Cost cuts help Xstrata beat profit expectations
LONDON (Reuters) - Miner Xstrata XTA.L posted a smaller-than-expected drop in first-half profit as it cut costs to cushion the impact of weaker markets, overcoming what it said was a risk of distraction from trader Glencore's (GLEN.L) $26 billion takeover bid.
The Anglo-Swiss miner, one of the world's largest producers of thermal coal and copper, was hit along with its peers by falling commodity markets against a backdrop of stubbornly high wages and inflation, although it was partly shielded from tumbling thermal coal prices by higher-priced contracts.
The miner did feel the pain of market turbulence, taking a $514 million hit to write down the value of its almost 25 percent stake in South African miner Lonmin (LMI.L) as the platinum sector suffers from a lethal cocktail of squeezed margins and increasingly militant unions.
Xstrata agreed earlier this year to be taken over by commodities trader Glencore, its largest shareholder. But the deal hit trouble in June after the miner's second-largest shareholder, Qatar Holdings, demanded an improved offer.
Xstrata's results had been keenly anticipated for signs of worsening profitability or a deteriorating outlook that could strengthen Glencore's case for keeping the offer as it is - 2.8 new shares for every share. Qatar is demanding a ratio of 3.25.
Chief Executive Mick Davis sidestepped questions on talks and the offer. "The business model of the combined entity is a more powerful business model. But the inherent capacity of Xstrata to generate value as a standalone company is very powerful indeed. We have no concerns on that front."
Analysts see Xstrata's ability to control costs as key.
The miner has grown by turning around underperforming assets and has cut costs at every reporting period since its listing. It said on Tuesday it had lowered unit costs in real terms by $105 million, a drop led by its energy-consuming nickel and zinc arms. Over the year, that will add up to $390 million.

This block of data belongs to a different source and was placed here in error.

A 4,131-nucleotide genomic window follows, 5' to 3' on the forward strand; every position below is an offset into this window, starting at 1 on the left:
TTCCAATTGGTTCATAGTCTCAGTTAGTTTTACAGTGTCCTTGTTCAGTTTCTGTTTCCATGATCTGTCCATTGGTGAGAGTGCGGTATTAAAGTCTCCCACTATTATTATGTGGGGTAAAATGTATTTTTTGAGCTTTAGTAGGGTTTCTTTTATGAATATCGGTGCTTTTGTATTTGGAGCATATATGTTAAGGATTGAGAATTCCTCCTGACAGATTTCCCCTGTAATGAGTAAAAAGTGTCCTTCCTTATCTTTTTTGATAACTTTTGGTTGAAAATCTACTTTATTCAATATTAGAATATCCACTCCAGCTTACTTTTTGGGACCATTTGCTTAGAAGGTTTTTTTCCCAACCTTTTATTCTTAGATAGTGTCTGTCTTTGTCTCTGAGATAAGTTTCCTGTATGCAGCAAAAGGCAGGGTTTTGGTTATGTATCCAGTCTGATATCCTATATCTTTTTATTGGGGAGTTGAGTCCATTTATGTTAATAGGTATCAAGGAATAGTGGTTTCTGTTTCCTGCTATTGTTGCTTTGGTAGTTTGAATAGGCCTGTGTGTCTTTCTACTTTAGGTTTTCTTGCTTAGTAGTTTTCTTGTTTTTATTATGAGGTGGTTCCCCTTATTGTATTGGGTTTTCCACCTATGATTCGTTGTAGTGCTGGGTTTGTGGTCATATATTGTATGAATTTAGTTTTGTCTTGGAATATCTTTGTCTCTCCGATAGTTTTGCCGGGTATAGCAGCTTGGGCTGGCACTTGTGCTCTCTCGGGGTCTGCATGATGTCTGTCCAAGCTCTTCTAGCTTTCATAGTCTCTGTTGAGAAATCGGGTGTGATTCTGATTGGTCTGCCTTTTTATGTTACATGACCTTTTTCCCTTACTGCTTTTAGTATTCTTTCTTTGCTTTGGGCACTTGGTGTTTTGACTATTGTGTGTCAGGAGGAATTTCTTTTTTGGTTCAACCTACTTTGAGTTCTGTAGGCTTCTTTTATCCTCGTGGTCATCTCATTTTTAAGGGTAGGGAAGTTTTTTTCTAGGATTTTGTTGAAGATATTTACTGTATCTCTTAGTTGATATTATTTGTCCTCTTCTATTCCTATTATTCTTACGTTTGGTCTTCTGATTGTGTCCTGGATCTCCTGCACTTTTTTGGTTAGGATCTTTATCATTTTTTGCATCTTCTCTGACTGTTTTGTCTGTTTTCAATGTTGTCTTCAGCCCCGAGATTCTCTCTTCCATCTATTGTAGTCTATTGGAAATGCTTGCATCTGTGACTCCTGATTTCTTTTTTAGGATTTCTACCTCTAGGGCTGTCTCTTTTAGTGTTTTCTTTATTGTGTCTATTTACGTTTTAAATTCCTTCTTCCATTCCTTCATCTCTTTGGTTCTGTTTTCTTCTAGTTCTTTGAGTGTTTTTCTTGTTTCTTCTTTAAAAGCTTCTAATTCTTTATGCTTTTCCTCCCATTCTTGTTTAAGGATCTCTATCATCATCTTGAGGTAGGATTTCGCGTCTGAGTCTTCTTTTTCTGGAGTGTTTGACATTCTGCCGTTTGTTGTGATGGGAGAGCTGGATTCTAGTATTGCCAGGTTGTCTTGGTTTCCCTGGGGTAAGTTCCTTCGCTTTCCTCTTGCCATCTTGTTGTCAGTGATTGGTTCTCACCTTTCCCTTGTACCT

It also cut back planned 2012 spending by $1 billion to $7.2 billion - a peak for Xstrata - as it juggles a bumper capital expenditure programme and an uncertain market outlook. Much of that, though, was prompted by permitting delays at its Las Bambas project in Peru, as the company pushed back construction. Commissioning remains on track for 2014.
It also held back early stage work at projects it has not yet approved, including El Pachon and Agua Rica in Argentina.
Mining inflation also lifted the cost of Las Bambas to $5.2 billion, now 23 percent more than original estimates.
DEAL OR NO DEAL?
Shares in the group were up 1.8 percent at 899.25 pence at 1100 GMT, outperforming its diversified peers and a 1.25 percent rise in the sector. That is still below the price implied by the current Glencore exchange offer - almost 939 pence.
"There are some negatives, it is not all great guns... but offsetting that, a good performance in terms of costs and an underlying operating performance that was slightly better than people expected," said analyst Alison Turner at Panmure Gordon.
"I wouldn't think that these results would do anything to change the view of Glencore or indeed the Qataris, except to reinforce the Xstrata proposition as it stands."
Xstrata's earnings before interest, tax, depreciation and amortisation (EBITDA) for the first six months of 2012 totalled just over $4 billion, down by almost a third.
Operating profit dropped 42 percent to $2.45 billion.
Operating profit at its coal unit was broadly flat on the same period last year, thanks to 2011 thermal coal contracts that mitigated the impact of lower spot coal prices.
Davis said he expected prices in the thermal coal market, hit by increased U.S. exports flooding the European market, had bottomed out, with improvements already coming through.
The copper unit, which normally accounts for almost half of group profit, saw operating profit virtually halve, after lower production as Xstrata shifts to a newer generation of mines, and because of troubles at one of the world's largest copper mines, Chile's Collahuasi, a joint venture with Anglo American (AAL.L).
A combination of work stoppages, bad weather and accidents pulled Collahuasi to its lowest production since 2007 in the first six months of the year. Anglo and Xstrata have since stepped in with their own managers and a turnaround plan.
"We as major shareholders perhaps took a little bit too long in terms of intervening at Collahuasi," Davis said, adding the intervention would be "short and sharp".
(Reporting by Clara Ferreira-Marques; Editing by Sinead Cruise and Helen Massy-Beresford)
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